flying cars yet or used our neuro energy for the benefit of the planet. I guess
we've spent all that caffeine energy that could light up Miami for dancing and
drumming. It is common for Cubans to drink café cubano first thing in the
morning, after meals and sometimes as a social and cultural activity. Whether
someone comes to visit your home, or a chance meeting on the street, following
the initial "hello," an offer is always extended to have a "café."
Being Cuban is having tostada con cafe con leche every morning for
breakfast. The smells of Cuban bread and butter filled the house with the aroma
of sugar cane fields and visuals of swaying palms. Take a bite of the tostada
and daydream about going back to Cuba, beautiful Cuba, the Pearl of the
Antilles, until yuu are handed the cafe con leche cup. The first sip, and you
are zooming! Cafe con leche is made with espresso, boiling milk, six truckloads
of sugar and a pinch of salt. You're not Cuban if you don't dunk the bread into
the cafe con leche and eat it soggy. The cafe con leche cup will eventually have
a ring of melted butter, which will dissolve in your mouth for a delicious last
sip. Break time for every Cuban on earth -- I don't care if you live in a cave
or in the North Pole -- is the time for a cafecito Cubano. This is how Cubans
built Miami... on speed.
Lunches for Cubans are simple, not a time
for cooking. We normally have Cuban sandwiches. The media noche replete with
slices of ham, pork, cheese, pickles, mustard, globs of mayonnaise on sweet egg
bread is our most common merienda. The pan con bistec has thin palomilla steak,
tomato slices and potato sticks. Ironber or Malta are the sodas of choice.
Mariquitas -- thinly sliced plantain chips -- always accompany our sandwiches.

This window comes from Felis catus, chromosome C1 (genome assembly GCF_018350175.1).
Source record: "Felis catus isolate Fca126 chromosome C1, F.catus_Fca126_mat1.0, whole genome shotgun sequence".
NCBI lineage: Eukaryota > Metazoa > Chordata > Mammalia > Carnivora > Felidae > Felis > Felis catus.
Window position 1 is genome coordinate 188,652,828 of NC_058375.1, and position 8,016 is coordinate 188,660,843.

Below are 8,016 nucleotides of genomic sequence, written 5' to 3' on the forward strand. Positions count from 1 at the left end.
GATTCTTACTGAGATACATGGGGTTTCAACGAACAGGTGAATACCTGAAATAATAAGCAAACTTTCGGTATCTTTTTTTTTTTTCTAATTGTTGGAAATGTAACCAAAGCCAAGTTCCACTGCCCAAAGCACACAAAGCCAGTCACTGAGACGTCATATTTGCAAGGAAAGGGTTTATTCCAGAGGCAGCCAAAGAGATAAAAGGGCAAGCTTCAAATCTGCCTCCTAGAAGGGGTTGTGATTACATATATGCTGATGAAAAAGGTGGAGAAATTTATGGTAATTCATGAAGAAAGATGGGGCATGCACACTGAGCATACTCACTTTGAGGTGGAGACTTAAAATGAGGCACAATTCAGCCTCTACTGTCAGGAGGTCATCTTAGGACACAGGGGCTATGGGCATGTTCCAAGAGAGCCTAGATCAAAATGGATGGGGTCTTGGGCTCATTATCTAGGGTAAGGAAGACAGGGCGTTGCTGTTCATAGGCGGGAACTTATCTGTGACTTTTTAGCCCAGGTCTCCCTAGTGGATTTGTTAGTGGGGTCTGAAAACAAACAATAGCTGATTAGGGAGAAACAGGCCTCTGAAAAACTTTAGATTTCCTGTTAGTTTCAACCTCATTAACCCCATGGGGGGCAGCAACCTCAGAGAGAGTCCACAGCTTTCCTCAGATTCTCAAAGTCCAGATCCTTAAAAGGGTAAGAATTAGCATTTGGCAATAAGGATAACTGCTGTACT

And after lunch, of course, it's siesta time!
Cubans don't miss a snack. Pastelitos (pastries filled with guava, cheese or meat), croqueticas, or
papa rellena (stuffed potatoes) are our daily snacks followed with a shot of
cafecito. CUBAN DINNERS Dinners consist of a stocky meats, chicken, or fish
dishes accompanied by white rice, black beans, and sweet fried plantains. Our
family never went a day without a side dish of sliced tomato and onion salad.
Avocados and sliced onions are eaten sometimes, instead of the tomato salad. A
typical desser is a flan with a cafecito. CUBAN CAFECITOS As you can see, we
drink lots of cafecitos. Cafe is in our blood and bones. We are nothing,
absolutely nothing, without cafe!
During the holidays, Cubans love cooking special food. They roast a pig marinated in salt, garlic, and sour
orange juice over an open fire. Congri -- white rice and black bean mix -- yucca
con mojo, avocado, tomato and onion salad and maduros are our staples, along
with walnuts, almonds and turrones. Materva soda is our favorite pop. So now
that you know a bit about Cuban food and cooking history, I hope you enjoy
cooking some Cuban food. You won't be sorry. Make your first Cuban meal a
cultural feast to remember and don't have it any other way but traditional.